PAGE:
Cowden disease is a genetic disease, the main manifestation of which is the formation of benign tumors of internal organs, and the incidence of malignant neoplasms is also increased. Multiple hamartomas and cysts are formed in the gastrointestinal tract, mammary gland, organs of the reproductive system. Diagnosis is partly based on the study of the patient’s current status, but the most accurate result is provided by genetic analysis. There is no specific treatment at the moment, only symptomatic therapy is used, including surgical operations to remove benign neoplasms.
Cowden disease (multiple hamartoma syndrome) is a rare hereditary pathology in which the processes of inhibition of pathological tissue growth are disrupted, and because of this, benign tumors arise and there is a risk of developing malignant neoplasms. The syndrome was first described in 1963 by American doctors M. Kennes, L. and M. Dennis, the name contains the surname of the first described patient with this disease. Cowden disease occurs with a frequency of 1:1,000,000 people, with an equal degree of probability affects both men and women. At the same time, in female individuals, the disease is observed in a milder form. A gene whose defect leads to the development of Cowden disease (PTEN) may have other mutations leading to diseases such as Banayan-Riley-Rouvalcaba syndrome, as well as Lermitt-Duclos disease. Therefore, geneticists often combine them into one group – PTEN-associated syndromes of hamartomic tumors.
The main cause of Cowden disease is mutations in the PTEN gene located on the 10th chromosome, it encodes a unique protein-phosphatase. This protein is able to act on proteins and lipids containing phosphates in the inositol ring, splitting off the phosphate group. Many of the substances that are the substrate for PTEN phosphatase are secondary intermediaries in the transmission of information in the cell. This pathway (called PI3K/AKT/mTOR by its main components), among other things, allows the cell to avoid apoptosis even with direct exposure to the corresponding receptors on the membrane. This process is implemented in many types of malignant and benign tumors. The PTEN gene blocks this pathway, thereby showing the activity of a key anti-oncogene, but in the presence of defects in it, various pathologies develop, including Cowden disease.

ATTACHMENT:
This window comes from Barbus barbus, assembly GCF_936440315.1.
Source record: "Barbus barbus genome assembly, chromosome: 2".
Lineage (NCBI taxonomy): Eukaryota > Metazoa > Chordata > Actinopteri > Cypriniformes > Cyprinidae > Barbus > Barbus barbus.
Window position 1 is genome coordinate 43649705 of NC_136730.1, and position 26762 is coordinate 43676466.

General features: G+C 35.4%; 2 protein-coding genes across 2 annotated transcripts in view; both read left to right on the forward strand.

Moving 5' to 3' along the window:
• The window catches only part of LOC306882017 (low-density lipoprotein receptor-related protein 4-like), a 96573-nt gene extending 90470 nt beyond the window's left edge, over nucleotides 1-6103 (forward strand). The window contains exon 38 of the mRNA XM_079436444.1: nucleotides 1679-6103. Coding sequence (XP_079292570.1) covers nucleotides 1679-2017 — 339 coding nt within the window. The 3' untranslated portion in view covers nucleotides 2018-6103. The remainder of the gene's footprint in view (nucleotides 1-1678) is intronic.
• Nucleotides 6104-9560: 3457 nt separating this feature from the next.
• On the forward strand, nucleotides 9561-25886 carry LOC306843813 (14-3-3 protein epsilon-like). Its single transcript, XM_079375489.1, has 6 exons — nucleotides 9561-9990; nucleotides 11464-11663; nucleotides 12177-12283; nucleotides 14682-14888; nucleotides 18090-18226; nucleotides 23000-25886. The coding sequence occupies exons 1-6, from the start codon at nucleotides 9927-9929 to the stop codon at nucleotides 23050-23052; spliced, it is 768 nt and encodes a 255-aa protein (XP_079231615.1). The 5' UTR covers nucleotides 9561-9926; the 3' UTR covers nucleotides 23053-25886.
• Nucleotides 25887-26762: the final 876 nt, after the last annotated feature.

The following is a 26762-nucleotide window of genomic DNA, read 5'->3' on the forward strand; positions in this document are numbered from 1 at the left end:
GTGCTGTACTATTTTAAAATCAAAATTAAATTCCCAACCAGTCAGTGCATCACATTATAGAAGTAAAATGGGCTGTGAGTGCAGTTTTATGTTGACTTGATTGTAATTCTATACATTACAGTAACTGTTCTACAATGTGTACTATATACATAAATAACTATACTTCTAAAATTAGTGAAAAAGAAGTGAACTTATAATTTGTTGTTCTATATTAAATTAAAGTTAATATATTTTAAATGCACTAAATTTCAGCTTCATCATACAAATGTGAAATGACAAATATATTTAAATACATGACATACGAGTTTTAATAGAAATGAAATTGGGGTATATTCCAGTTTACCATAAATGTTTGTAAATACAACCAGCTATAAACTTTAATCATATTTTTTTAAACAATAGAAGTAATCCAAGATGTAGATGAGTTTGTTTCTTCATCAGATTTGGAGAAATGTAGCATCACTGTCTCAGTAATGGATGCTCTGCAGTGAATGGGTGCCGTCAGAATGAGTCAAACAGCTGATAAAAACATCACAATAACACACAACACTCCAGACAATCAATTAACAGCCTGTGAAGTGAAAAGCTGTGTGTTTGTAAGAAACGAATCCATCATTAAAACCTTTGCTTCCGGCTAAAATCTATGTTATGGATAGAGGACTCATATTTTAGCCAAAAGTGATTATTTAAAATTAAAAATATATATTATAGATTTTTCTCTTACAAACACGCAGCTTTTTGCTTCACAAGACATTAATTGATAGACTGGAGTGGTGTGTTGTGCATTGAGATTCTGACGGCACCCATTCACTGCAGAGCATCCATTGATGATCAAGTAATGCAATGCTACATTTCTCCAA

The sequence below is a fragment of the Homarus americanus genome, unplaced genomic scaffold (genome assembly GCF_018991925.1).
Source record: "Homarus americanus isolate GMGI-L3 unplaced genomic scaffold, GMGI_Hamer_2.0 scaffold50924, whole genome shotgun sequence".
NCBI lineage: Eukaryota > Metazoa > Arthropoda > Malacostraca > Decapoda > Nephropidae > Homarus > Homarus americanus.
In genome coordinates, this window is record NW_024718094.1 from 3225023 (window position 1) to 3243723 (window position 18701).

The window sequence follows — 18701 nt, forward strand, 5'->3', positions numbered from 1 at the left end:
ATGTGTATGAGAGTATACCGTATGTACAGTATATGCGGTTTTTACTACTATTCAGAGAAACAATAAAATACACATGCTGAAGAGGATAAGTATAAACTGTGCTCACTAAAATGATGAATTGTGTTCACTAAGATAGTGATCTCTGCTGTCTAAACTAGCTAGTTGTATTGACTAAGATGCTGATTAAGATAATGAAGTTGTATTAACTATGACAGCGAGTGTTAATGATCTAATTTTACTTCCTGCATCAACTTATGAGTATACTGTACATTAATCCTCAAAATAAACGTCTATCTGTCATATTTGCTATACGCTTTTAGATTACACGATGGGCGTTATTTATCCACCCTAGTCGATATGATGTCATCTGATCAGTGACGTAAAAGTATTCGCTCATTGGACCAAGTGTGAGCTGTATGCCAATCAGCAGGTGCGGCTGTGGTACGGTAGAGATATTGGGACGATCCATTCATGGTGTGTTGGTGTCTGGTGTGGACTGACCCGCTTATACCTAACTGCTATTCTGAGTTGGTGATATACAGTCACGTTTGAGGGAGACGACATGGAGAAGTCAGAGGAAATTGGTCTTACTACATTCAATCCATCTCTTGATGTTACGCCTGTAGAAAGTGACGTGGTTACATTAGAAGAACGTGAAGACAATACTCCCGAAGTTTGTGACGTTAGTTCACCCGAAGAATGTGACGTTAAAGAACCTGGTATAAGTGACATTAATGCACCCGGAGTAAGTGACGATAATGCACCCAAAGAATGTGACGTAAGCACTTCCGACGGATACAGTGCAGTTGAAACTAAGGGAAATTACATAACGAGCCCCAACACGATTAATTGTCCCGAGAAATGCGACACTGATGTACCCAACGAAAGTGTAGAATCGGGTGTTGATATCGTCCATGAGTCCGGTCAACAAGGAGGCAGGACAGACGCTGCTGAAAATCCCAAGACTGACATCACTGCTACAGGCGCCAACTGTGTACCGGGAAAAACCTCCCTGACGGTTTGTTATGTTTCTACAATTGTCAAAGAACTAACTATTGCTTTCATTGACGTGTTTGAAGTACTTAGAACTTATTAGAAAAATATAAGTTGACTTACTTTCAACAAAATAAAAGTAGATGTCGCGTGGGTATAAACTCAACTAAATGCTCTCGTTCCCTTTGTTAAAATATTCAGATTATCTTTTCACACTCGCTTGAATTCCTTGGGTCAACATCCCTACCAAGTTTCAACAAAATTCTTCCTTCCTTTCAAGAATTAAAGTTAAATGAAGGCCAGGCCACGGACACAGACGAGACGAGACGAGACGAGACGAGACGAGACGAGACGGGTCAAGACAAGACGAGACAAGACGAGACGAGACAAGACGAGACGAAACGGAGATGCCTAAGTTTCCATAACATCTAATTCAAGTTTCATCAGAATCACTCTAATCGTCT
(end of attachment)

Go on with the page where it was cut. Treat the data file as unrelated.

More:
The transmission of mutations leading to Cowden disease is carried out by an autosomal dominant mechanism, quite often gene disorders are of a germinal nature – they occur in the germ cells of parents during their formation. Due to impaired inhibition of the PI3K/AKT/mTOR pathway, the protective antitumor mechanisms of the body become weakened, resulting in an increased likelihood of the development of numerous neoplasms. In addition, this pathway plays an important role in the functioning of the heart and central nervous system, therefore, intellectual development disorders are often observed in Cowden disease. In addition to the classic picture of the syndrome, there are Cowden-like disorders caused by mutations of other genes. Methods of modern genetics have identified only some of them (for example, SDHD and SDHB), which, as well as the PTEN gene, exhibit anti-oncogenic activity.
The symptoms of the disease can manifest at any age – both in early childhood and in old age. In addition, the very clinical picture of Cowden disease is quite variable and does not always begin with the formation of hamartomas or other types of benign tumors. For example, a pediatrician can diagnose a child with mental retardation, and specific manifestations of a genetic disease can occur only in adulthood. The first symptoms of Cowden disease can also be myopia, disorders of the formation of the maxillofacial region, dental pathology, frequent inflammatory diseases of the upper respiratory tract (sinusitis). All this makes the diagnosis of the disease quite difficult due to the large variability of the first manifestations and the time of their manifestation.